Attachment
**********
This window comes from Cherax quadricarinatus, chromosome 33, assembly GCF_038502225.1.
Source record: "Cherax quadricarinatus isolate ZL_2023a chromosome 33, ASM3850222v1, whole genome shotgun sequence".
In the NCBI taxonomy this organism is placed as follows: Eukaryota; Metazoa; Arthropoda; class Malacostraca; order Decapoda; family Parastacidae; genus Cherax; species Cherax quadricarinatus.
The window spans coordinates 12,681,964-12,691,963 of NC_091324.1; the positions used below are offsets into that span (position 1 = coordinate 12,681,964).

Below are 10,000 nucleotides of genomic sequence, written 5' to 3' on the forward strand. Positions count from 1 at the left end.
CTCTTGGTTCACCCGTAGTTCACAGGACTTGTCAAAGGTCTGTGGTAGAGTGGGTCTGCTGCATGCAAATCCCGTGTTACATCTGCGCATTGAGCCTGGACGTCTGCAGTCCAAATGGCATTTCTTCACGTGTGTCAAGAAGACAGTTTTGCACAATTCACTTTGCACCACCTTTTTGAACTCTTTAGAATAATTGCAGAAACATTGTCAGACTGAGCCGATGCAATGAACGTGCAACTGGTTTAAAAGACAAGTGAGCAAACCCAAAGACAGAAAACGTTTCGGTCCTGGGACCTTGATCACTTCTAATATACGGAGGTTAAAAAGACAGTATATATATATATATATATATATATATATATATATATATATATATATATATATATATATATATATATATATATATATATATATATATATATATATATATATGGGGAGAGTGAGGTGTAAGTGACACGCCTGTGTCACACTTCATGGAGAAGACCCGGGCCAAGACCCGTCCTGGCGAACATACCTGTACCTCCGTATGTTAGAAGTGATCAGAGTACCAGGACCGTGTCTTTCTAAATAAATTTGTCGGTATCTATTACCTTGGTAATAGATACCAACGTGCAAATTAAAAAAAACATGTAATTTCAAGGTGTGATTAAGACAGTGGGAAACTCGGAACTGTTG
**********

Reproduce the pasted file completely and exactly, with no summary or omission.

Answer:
This window comes from Cherax quadricarinatus, chromosome 33, assembly GCF_038502225.1.
Source record: "Cherax quadricarinatus isolate ZL_2023a chromosome 33, ASM3850222v1, whole genome shotgun sequence".
In the NCBI taxonomy this organism is placed as follows: Eukaryota; Metazoa; Arthropoda; class Malacostraca; order Decapoda; family Parastacidae; genus Cherax; species Cherax quadricarinatus.
The window spans coordinates 12,681,964-12,691,963 of NC_091324.1; the positions used below are offsets into that span (position 1 = coordinate 12,681,964).

Below are 10,000 nucleotides of genomic sequence, written 5' to 3' on the forward strand. Positions count from 1 at the left end.
CTCTTGGTTCACCCGTAGTTCACAGGACTTGTCAAAGGTCTGTGGTAGAGTGGGTCTGCTGCATGCAAATCCCGTGTTACATCTGCGCATTGAGCCTGGACGTCTGCAGTCCAAATGGCATTTCTTCACGTGTGTCAAGAAGACAGTTTTGCACAATTCACTTTGCACCACCTTTTTGAACTCTTTAGAATAATTGCAGAAACATTGTCAGACTGAGCCGATGCAATGAACGTGCAACTGGTTTAAAAGACAAGTGAGCAAACCCAAAGACAGAAAACGTTTCGGTCCTGGGACCTTGATCACTTCTAATATACGGAGGTTAAAAAGACAGTATATATATATATATATATATATATATATATATATATATATATATATATATATATATATATATATATATATATATATATATATATATATATATATATATATGGGGAGAGTGAGGTGTAAGTGACACGCCTGTGTCACACTTCATGGAGAAGACCCGGGCCAAGACCCGTCCTGGCGAACATACCTGTACCTCCGTATGTTAGAAGTGATCAGAGTACCAGGACCGTGTCTTTCTAAATAAATTTGTCGGTATCTATTACCTTGGTAATAGATACCAACGTGCAAATTAAAAAAAACATGTAATTTCAAGGTGTGATTAAGACAGTGGGAAACTCGGAACTGTTG